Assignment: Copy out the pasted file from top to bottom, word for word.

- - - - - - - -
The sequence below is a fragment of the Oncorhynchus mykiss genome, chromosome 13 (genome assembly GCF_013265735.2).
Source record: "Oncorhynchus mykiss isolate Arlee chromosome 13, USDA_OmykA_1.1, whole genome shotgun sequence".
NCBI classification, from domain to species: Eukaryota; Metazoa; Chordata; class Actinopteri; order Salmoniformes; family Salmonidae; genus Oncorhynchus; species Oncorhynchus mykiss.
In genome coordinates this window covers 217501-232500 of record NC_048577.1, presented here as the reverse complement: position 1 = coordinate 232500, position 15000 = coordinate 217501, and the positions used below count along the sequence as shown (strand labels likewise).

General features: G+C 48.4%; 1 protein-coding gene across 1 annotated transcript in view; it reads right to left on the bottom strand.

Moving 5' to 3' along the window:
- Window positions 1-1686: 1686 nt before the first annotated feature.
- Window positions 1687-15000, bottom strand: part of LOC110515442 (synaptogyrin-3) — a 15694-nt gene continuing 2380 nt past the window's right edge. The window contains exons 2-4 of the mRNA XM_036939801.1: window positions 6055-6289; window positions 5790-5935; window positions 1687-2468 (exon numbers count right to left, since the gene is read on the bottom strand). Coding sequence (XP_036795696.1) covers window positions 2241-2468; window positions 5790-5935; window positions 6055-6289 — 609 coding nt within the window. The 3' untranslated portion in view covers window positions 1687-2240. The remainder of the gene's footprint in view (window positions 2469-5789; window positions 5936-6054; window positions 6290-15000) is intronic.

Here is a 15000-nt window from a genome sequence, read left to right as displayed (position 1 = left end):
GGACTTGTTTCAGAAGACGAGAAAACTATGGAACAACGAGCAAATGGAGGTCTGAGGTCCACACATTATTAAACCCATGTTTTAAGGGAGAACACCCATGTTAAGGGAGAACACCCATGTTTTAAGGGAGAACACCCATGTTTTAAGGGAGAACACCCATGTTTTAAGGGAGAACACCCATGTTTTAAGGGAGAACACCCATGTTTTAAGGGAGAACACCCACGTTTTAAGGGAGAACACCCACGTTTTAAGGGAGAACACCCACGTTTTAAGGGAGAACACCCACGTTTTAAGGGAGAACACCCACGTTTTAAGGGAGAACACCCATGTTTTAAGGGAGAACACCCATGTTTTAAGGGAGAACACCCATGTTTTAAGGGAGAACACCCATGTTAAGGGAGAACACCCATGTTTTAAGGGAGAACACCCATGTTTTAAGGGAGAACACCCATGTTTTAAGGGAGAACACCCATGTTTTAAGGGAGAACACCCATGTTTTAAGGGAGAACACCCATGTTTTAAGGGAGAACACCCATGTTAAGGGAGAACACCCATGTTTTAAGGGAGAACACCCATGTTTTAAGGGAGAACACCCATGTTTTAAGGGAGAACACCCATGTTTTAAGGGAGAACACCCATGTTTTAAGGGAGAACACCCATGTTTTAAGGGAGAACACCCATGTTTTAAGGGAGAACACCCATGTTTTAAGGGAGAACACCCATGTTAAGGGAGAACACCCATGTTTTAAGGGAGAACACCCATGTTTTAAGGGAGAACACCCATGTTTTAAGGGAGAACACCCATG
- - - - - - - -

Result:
The sequence below is a fragment of the Oncorhynchus mykiss genome, chromosome 13 (genome assembly GCF_013265735.2).
Source record: "Oncorhynchus mykiss isolate Arlee chromosome 13, USDA_OmykA_1.1, whole genome shotgun sequence".
NCBI classification, from domain to species: Eukaryota; Metazoa; Chordata; class Actinopteri; order Salmoniformes; family Salmonidae; genus Oncorhynchus; species Oncorhynchus mykiss.
In genome coordinates this window covers 217501-232500 of record NC_048577.1, presented here as the reverse complement: position 1 = coordinate 232500, position 15000 = coordinate 217501, and the positions used below count along the sequence as shown (strand labels likewise).

General features: G+C 48.4%; 1 protein-coding gene across 1 annotated transcript in view; it reads right to left on the bottom strand.

Moving 5' to 3' along the window:
- Window positions 1-1686: 1686 nt before the first annotated feature.
- Window positions 1687-15000, bottom strand: part of LOC110515442 (synaptogyrin-3) — a 15694-nt gene continuing 2380 nt past the window's right edge. The window contains exons 2-4 of the mRNA XM_036939801.1: window positions 6055-6289; window positions 5790-5935; window positions 1687-2468 (exon numbers count right to left, since the gene is read on the bottom strand). Coding sequence (XP_036795696.1) covers window positions 2241-2468; window positions 5790-5935; window positions 6055-6289 — 609 coding nt within the window. The 3' untranslated portion in view covers window positions 1687-2240. The remainder of the gene's footprint in view (window positions 2469-5789; window positions 5936-6054; window positions 6290-15000) is intronic.

Here is a 15000-nt window from a genome sequence, read left to right as displayed (position 1 = left end):
GGACTTGTTTCAGAAGACGAGAAAACTATGGAACAACGAGCAAATGGAGGTCTGAGGTCCACACATTATTAAACCCATGTTTTAAGGGAGAACACCCATGTTAAGGGAGAACACCCATGTTTTAAGGGAGAACACCCATGTTTTAAGGGAGAACACCCATGTTTTAAGGGAGAACACCCATGTTTTAAGGGAGAACACCCATGTTTTAAGGGAGAACACCCACGTTTTAAGGGAGAACACCCACGTTTTAAGGGAGAACACCCACGTTTTAAGGGAGAACACCCACGTTTTAAGGGAGAACACCCACGTTTTAAGGGAGAACACCCATGTTTTAAGGGAGAACACCCATGTTTTAAGGGAGAACACCCATGTTTTAAGGGAGAACACCCATGTTAAGGGAGAACACCCATGTTTTAAGGGAGAACACCCATGTTTTAAGGGAGAACACCCATGTTTTAAGGGAGAACACCCATGTTTTAAGGGAGAACACCCATGTTTTAAGGGAGAACACCCATGTTTTAAGGGAGAACACCCATGTTAAGGGAGAACACCCATGTTTTAAGGGAGAACACCCATGTTTTAAGGGAGAACACCCATGTTTTAAGGGAGAACACCCATGTTTTAAGGGAGAACACCCATGTTTTAAGGGAGAACACCCATGTTTTAAGGGAGAACACCCATGTTTTAAGGGAGAACACCCATGTTTTAAGGGAGAACACCCATGTTAAGGGAGAACACCCATGTTTTAAGGGAGAACACCCATGTTTTAAGGGAGAACACCCATGTTTTAAGGGAGAACACCCATG